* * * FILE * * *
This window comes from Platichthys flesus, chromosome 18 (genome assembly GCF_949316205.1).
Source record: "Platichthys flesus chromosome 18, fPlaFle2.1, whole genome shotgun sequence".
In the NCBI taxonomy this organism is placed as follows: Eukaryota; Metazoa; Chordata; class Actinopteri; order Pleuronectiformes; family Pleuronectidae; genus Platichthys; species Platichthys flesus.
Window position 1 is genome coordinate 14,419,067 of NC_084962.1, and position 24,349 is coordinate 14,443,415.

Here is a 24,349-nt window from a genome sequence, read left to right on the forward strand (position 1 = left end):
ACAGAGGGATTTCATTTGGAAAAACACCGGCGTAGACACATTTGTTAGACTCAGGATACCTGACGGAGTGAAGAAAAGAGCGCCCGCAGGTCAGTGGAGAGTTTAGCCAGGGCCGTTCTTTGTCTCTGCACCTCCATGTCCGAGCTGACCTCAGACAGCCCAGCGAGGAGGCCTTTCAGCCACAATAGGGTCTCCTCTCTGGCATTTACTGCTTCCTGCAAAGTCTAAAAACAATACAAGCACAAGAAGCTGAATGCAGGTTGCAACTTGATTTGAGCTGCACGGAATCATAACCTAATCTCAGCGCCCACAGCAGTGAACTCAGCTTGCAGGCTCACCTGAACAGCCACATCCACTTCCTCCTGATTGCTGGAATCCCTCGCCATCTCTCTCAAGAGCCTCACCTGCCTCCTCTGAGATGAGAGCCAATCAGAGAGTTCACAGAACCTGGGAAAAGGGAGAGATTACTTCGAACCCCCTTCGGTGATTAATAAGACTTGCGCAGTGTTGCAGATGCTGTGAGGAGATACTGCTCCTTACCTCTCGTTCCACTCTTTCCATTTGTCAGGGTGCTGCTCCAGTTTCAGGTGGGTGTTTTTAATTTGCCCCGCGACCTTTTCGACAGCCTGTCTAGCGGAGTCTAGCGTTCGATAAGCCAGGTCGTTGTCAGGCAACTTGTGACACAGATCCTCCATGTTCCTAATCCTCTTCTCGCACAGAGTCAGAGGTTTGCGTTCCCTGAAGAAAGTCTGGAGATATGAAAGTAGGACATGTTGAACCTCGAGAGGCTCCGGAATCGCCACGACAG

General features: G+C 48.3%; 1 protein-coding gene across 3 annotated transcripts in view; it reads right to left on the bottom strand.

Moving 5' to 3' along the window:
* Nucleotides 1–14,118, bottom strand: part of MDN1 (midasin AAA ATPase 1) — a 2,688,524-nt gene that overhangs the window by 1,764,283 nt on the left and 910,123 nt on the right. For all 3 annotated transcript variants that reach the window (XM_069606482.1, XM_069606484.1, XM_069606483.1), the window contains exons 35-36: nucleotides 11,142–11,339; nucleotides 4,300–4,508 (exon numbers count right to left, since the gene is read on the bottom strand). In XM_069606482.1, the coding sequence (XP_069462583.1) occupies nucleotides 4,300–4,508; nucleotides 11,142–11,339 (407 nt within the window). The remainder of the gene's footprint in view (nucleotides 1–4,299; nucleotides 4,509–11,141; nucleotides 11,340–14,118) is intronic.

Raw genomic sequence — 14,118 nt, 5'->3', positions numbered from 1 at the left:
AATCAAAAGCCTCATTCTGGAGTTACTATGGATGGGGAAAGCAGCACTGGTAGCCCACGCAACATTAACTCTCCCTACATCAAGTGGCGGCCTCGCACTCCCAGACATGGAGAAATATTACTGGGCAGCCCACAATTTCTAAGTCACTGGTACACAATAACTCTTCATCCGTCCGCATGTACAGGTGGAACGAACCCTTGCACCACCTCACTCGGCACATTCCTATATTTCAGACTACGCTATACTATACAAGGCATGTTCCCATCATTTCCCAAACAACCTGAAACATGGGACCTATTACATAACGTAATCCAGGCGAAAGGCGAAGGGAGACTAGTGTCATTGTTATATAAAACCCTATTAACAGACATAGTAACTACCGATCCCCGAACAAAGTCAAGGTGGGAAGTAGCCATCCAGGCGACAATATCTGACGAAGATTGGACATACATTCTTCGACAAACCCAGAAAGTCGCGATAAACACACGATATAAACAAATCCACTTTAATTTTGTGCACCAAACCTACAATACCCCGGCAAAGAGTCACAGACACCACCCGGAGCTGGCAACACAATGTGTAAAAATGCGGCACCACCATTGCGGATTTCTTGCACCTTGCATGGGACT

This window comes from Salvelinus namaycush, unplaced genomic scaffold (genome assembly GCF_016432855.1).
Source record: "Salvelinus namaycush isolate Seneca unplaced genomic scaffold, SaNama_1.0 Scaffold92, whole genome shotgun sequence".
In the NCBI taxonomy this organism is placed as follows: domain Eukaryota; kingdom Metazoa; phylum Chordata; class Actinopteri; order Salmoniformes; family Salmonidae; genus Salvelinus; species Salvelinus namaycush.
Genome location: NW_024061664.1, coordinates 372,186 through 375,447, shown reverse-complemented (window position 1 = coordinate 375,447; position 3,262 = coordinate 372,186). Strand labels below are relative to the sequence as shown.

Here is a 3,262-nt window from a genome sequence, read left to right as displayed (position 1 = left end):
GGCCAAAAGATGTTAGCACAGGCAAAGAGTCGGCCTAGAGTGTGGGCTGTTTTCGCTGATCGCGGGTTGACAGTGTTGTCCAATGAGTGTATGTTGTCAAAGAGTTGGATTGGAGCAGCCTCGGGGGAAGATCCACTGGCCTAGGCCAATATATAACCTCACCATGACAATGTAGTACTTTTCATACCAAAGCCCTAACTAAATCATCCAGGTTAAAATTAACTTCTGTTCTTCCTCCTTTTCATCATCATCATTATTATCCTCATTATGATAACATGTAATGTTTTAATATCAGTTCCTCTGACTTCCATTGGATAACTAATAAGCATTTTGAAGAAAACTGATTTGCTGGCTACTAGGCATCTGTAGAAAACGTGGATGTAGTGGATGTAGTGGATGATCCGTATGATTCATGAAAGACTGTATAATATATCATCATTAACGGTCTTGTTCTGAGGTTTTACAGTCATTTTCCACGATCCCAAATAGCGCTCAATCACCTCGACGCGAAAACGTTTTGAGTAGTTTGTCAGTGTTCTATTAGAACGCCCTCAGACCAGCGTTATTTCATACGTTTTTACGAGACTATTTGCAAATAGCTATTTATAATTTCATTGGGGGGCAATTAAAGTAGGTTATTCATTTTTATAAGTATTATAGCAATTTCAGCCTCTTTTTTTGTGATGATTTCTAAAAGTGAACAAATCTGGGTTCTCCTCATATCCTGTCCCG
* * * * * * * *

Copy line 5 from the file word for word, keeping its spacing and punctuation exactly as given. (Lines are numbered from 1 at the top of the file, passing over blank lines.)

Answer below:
Here is a 24,349-nt window from a genome sequence, read left to right on the forward strand (position 1 = left end):